Serbian NGO claims impunity for killings during Kosovo war

In a report published on 31 January 2017, prominent Belgrade NGO The Humanitarian Law Centre (HLC) has stated that 110 individuals responsible for the removal and concealment of hundreds of Kosovar Albanian corpses remain unprosecuted in Serbia. Significantly, amongst the 110 people identified by the HLC are army and police officials, court officers, staff at the Serbian prosecutor’s office, and senior Serbian politicians. The HLC has stated that “we tried to get all the information about every one of these officials who we identified as responsible for crimes and for hiding bodies in mass graves, but the police usually gave us files about those who held some positions at the ministry but are now pensioners. We couldn’t get information about the key people from that operation.” Over 900 bodies of Albanian civilians have been found in four mass grave locations in Serbia since 1999, including over 700 bodies at a police training centre in a Belgrade suburb – the HLC warned that more than 1000 bodies remain missing, and HLC Director Milica Kostic has called on Serbia’s prosecutors to launch an objective investigation into the killings and apparent subsequent cover up. (Balkan Insight)


Amnesty says Philippines drug killings could be CAH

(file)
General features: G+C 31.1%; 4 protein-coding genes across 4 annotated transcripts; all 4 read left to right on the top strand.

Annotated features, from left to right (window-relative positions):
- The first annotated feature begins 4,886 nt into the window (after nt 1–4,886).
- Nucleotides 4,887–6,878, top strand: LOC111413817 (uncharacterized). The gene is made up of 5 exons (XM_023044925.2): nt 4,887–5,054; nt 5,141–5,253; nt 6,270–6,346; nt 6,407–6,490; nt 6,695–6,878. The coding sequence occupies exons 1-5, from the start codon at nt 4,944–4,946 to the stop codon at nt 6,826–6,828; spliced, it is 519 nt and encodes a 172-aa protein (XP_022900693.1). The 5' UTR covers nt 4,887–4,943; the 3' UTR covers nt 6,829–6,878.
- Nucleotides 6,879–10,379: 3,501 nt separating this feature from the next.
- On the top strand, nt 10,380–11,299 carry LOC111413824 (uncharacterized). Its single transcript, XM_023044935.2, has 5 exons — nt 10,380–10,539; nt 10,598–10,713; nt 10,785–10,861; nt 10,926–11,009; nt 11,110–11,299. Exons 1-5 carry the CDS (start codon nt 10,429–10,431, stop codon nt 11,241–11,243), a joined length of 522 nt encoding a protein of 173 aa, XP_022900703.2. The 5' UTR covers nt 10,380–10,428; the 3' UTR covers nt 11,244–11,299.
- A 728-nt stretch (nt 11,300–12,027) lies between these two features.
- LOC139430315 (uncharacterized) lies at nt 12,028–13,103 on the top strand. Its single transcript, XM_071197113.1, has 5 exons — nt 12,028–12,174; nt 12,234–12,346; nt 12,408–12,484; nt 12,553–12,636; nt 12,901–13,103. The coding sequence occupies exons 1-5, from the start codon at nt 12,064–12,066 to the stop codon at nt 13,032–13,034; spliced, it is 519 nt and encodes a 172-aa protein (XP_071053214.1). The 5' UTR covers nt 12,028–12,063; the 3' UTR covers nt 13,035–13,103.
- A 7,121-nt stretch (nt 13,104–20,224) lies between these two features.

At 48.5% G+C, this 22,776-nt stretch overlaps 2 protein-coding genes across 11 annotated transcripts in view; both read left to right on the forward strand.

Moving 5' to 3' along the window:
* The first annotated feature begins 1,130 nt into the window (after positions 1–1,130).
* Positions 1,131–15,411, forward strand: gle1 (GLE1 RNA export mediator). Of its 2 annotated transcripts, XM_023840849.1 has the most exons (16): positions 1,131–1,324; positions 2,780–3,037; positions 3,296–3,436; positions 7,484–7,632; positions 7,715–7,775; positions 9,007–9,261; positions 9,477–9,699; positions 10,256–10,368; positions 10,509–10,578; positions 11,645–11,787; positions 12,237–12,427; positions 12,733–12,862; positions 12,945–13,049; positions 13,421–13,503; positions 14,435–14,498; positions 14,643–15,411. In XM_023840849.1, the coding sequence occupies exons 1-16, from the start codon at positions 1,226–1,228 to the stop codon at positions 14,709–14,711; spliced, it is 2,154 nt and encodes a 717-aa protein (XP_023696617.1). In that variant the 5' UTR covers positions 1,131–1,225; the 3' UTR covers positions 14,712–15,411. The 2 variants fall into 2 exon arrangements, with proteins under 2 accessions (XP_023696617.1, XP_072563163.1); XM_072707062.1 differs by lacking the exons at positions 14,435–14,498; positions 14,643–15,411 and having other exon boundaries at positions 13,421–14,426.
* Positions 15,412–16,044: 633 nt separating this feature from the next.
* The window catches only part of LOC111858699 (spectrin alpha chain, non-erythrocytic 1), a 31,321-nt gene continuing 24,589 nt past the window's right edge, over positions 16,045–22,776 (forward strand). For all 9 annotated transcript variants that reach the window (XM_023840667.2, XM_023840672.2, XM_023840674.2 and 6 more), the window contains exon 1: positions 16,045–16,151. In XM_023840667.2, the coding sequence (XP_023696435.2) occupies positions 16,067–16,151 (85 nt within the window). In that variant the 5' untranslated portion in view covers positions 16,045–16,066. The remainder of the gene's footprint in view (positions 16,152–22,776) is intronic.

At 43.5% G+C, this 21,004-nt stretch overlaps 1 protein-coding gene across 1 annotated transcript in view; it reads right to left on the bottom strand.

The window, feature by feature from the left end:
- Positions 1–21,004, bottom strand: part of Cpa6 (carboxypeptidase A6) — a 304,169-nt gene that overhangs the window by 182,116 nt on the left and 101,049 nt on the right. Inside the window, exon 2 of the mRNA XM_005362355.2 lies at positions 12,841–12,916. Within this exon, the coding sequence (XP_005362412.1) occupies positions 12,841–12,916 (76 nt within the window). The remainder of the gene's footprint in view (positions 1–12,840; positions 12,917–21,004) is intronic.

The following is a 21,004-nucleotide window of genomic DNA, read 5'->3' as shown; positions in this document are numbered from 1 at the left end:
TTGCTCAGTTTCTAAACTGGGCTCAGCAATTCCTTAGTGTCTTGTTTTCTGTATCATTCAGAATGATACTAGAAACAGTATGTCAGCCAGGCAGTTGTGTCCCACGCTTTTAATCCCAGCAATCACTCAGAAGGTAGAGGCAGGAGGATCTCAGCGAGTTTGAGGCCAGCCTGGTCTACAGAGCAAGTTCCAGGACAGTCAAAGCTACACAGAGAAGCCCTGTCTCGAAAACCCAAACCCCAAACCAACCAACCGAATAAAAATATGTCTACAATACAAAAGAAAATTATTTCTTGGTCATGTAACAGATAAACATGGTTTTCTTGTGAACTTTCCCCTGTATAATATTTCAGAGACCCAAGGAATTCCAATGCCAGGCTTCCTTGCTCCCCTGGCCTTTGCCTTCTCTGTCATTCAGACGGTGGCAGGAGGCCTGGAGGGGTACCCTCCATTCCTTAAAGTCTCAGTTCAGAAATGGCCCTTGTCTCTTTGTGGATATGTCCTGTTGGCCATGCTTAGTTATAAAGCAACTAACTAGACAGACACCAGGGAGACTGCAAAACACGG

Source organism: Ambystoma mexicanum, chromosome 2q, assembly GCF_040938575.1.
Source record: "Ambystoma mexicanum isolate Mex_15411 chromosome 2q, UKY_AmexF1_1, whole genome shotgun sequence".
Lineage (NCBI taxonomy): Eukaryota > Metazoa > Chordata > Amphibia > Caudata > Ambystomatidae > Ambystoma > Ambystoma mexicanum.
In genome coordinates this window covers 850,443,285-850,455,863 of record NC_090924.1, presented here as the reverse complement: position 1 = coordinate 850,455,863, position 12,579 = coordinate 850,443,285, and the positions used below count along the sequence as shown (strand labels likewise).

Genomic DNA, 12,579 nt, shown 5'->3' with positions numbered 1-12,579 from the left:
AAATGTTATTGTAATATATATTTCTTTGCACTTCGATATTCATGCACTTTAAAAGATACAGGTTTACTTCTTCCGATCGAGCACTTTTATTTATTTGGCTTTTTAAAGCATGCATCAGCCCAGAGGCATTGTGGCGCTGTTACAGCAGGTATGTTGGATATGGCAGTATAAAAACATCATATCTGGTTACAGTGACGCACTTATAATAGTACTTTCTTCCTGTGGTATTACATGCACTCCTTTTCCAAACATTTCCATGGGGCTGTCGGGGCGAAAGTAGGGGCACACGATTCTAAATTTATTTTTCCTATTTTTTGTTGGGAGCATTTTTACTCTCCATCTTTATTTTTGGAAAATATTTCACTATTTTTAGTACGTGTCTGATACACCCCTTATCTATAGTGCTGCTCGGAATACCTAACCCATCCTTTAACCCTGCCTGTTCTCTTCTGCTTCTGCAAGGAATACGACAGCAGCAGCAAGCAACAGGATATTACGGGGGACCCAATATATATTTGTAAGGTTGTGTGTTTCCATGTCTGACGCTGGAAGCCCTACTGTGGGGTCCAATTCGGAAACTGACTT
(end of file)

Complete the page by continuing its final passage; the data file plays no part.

In an investigative report published on 31 January 2017 and entitled “If you are poor you are killed”: Extrajudicial Executions in the Philippines’ “War on Drugs”, Amnesty International has warned that the Philippines police force have killed, and have contracted others to kill, thousands of alleged drug offenders in a coordinated effort that may amount to a crime against humanity. The report details systematic police practices that include the planting of evidence, the recruitment of hired killers, and the fabrication of official incident reports – since President Duterte took office there have been over 7000 drug-related killings, of which at least 2500 have been directly conducted by police officers. Amnesty’s Crisis Response Director summarised that “Under President Duterte’s rule, the national police are breaking laws they are supposed to uphold while profiting from the murder of impoverished people the government was supposed to uplift. The same streets Duterte vowed to rid of crime are now filled with bodies of people illegally killed by his own police.” The report documents 59 extrajudicial killings, based on police reports as well as 110 interviews conducted across 20 cities in the Philippine archipelago. The Philippines is a State party to the Rome Statute of the ICC, and accordingly Amnesty has observed: “We want the Philippines authorities to deal with this human rights crisis on their own. But if decisive action is not taken soon, the international community should turn to the Prosecutor of the International Criminal Court to carry out a preliminary examination into these killings, including the involvement of officials at the very top of the government.” (Amnesty ReportABS-CBN NewsThe Guardian)